WASHINGTON (AFP) - Deputy US Defense Secretary Paul Wolfowitz blocked a Chinese initiative in the 198Os to hold inter-Korean talks with US officials in attendance, while serving in the State Department, according to documents released.
Wolfowitz, while serving as assistant secretary of state for Asia and Pacific affairs in 1983, opposed the proposal made by late Chinese patriarch Deng Xiaoping for the conference in Beijing, according to an interview with former US diplomat Charles W. Freeman contained in documents released by the National Security Archive at George Washington University.
The documents were released as a modern day meeting on North Korea's nuclear aspirations wrapped up in Beijing between the United States, North Korea and China.
According to leaks in the US press, many among the political leadership at the Pentagon, where Wolfowitz now works, opposed the idea of this week's meeting, as a nuclear crisis with Pyongyang grinds on.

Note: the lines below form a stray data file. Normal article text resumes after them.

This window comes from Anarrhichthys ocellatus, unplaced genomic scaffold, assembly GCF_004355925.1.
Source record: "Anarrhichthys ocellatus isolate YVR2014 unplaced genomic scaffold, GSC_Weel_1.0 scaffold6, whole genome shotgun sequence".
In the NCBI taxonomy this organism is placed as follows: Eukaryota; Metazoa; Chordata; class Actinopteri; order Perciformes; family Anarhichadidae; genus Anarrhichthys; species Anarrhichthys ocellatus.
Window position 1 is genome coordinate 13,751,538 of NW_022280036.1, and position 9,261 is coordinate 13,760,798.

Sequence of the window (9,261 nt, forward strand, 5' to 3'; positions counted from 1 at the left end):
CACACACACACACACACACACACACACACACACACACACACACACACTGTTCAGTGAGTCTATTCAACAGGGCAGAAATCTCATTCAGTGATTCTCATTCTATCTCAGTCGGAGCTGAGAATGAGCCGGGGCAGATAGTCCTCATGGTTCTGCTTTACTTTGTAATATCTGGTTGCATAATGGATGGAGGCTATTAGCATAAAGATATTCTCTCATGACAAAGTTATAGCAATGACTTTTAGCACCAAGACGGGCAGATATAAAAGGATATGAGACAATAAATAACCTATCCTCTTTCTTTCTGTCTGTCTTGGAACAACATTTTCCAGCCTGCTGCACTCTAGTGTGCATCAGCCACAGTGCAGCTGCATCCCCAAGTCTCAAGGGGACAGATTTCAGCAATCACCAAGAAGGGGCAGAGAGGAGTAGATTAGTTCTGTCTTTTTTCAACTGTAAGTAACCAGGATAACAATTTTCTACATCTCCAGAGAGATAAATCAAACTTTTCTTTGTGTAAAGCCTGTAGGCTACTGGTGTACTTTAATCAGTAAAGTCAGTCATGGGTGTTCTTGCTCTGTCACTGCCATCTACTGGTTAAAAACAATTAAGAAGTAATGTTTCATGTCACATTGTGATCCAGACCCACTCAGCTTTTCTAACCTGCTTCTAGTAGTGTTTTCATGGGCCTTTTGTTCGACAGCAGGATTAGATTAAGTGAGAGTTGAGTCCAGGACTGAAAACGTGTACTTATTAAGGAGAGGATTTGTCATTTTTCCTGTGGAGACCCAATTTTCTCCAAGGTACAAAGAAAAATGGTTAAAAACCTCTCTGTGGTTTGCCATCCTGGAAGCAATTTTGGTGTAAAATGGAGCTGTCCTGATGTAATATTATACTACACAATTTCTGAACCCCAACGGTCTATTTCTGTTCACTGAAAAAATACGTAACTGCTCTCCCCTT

Freeman, deputy chief of mission at the US embassy in Beijing during the Reagan administration said in the interview that he is not entirely sure why Wolfowitz opposed Deng's proposal.
"I would speculate that there were several reasons," he added.
"First of all, Mr Wolfowitz took a very jaundiced, rather ideological view of China, and was inherently suspicious of any initiative that originated with the Chinese."
"Second, with regard to contacts with North Korea, he was apprehensive about the political reaction from the Republican right, which he has courted and from association with which he has benefited, and therefore he saw that development as politically unattractive."
The documents trace US concerns about the North Korean nuclear program since its discovery at an early stage in the 1980s by the CIA.
They include a diplomatic cable sent in November 1991 from then secretary of state James Baker to defense secretary (now Vice President) Dick Cheney.
Baker, in a time of close cooperation between the State Department and Pentagon which many analysts believe is not mirrored today, told Cheney that South Korea was sensitive to the role of outside powers in dealing with North Korea.
"The US remains key to orchestrating international pressures on their (South Korea's) behalf," Baker wrote.
"In my mind this also means that while we need to be sensitive to South Korea's concerns, they need to appreciate that our security commitments and interests give us a big say too."
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Last modified: Wed Jul 23 01:34:04 CDT 2003